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As in real life often happens, nothing works from the first time and you never find the true love exactly when you need it. Searching for the “perfect” partner to share your life with is a long and sometimes painful process. No matter how absurd it sounds, the same rule applies to the SAP Ecosystem. It takes some time to find our, exactly which technologies pair well with others and which you just have to leave out before writing your thousand and first workaround:)

I am about to spare you some time, which you can use for your girlfriend, and try to give you an insight on why I think I found the perfect wedding partners in the face of MDM API and Web Dynpro for Java.

First of all the Web Dynpro technology has become very mature and stable within the SAP Ecosystem. Almost all SAP standard applications are built using this technology and this is no coincidence. The clear message from SAP to the outer world is that Web Dynpro is and will be THE UI technology for future developments. It is also one of the most researched sectors inside the SAP development. Each new release brings up new enhancements and improvements to make Web Dynpro even better than before.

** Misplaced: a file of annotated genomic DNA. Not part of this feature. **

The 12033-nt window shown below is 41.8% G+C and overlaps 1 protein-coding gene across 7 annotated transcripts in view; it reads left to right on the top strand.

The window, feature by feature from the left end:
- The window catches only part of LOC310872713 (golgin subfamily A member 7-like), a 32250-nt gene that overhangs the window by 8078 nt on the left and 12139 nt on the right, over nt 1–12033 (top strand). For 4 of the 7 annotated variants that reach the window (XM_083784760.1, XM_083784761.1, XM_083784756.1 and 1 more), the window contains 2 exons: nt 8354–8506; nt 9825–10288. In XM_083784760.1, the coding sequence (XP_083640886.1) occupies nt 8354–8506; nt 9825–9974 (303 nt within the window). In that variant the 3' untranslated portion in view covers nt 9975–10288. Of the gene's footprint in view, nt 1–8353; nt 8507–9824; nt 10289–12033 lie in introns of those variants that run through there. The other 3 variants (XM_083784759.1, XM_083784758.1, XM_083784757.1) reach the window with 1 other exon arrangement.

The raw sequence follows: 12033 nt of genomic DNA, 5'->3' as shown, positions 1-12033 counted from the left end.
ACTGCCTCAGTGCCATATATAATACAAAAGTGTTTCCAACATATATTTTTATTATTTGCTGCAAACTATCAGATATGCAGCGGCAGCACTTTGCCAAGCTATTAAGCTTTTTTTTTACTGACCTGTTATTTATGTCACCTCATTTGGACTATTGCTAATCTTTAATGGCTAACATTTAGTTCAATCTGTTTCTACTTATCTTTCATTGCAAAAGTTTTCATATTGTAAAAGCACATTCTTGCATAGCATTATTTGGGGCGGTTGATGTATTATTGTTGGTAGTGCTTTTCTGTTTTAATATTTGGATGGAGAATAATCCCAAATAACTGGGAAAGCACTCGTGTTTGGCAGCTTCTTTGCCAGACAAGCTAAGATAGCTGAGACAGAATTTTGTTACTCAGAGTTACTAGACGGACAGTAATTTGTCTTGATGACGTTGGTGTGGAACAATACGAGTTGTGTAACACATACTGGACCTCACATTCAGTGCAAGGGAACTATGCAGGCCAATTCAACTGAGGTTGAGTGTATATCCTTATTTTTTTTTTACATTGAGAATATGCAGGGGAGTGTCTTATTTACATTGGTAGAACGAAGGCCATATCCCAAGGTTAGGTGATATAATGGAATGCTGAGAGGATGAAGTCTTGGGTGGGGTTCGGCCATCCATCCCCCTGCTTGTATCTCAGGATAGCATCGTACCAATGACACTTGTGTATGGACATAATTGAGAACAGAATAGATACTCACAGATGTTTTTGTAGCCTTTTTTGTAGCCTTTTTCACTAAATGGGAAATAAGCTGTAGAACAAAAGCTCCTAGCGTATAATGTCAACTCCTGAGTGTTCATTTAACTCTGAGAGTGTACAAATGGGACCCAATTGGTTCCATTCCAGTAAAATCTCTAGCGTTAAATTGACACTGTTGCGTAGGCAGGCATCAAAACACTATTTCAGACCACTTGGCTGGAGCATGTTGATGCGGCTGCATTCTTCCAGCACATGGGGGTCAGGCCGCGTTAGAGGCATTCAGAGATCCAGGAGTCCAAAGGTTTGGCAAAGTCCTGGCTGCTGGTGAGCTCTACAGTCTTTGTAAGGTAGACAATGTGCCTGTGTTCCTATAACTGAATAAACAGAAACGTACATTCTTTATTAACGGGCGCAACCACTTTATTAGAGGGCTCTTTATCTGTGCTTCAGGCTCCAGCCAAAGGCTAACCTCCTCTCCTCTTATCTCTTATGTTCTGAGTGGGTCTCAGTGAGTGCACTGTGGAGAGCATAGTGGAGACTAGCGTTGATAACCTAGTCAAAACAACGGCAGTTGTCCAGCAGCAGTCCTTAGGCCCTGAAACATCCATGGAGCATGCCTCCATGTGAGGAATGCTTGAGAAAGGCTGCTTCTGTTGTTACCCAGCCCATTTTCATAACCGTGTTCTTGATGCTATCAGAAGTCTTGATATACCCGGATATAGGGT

There are three major things about Web Dynpro that make it a perfect match for the MDM API:

  1. It implements the MVC – model-view-controller paradigm, which on it’s turn provides a very clear separation between the mdm model, the business logic of the application and the view mask.
  2. The Web Dynpro context – each MDM API call generates additional traffic to the MDM server, which we well know is anyway under heavy load. The Web Dynpro context provides us with a convenient storage for objects that we already retrieved once, so that we do not have to execute the API call again.
  3. The automatically generated Hook methods of the non-visual and visual controllers – they provide additional flexibility on to when and how do we create the different session of the MDM API and when do decide to destroy them.

I would rather not go very deep into details regarding those 2 points, since then it might take about 10 pages to cover all the aspects that I have in mind. I’d rather give you some real time scenario examples, which hopefully will be enough self-explanatory.


The above graphic shows exactly how the model view controller is being implemented regarding Web Dynpro. It has some specifics, which each good Web Dynpro developer should know, but since the topic of this blog is not Web Dynpro, rather its cooperation with the MDM API, I will rather concentrate on it. So how does this MVC bring us closer to the dream “marriage”?

The answer is not an easy one, nor is it easy to be seen. You’d have to have implemented a MDM application with Web Dynpro and only then probably you would understand the real meaning of intuitive, easy and productive development of UIs for MDM. Basically you just initiate your session parameters in the non-visual controller, save them in the context, map the context to the view controllers, bind visual attributes to UI elements, build, deploy and run. This is as easy as it gets.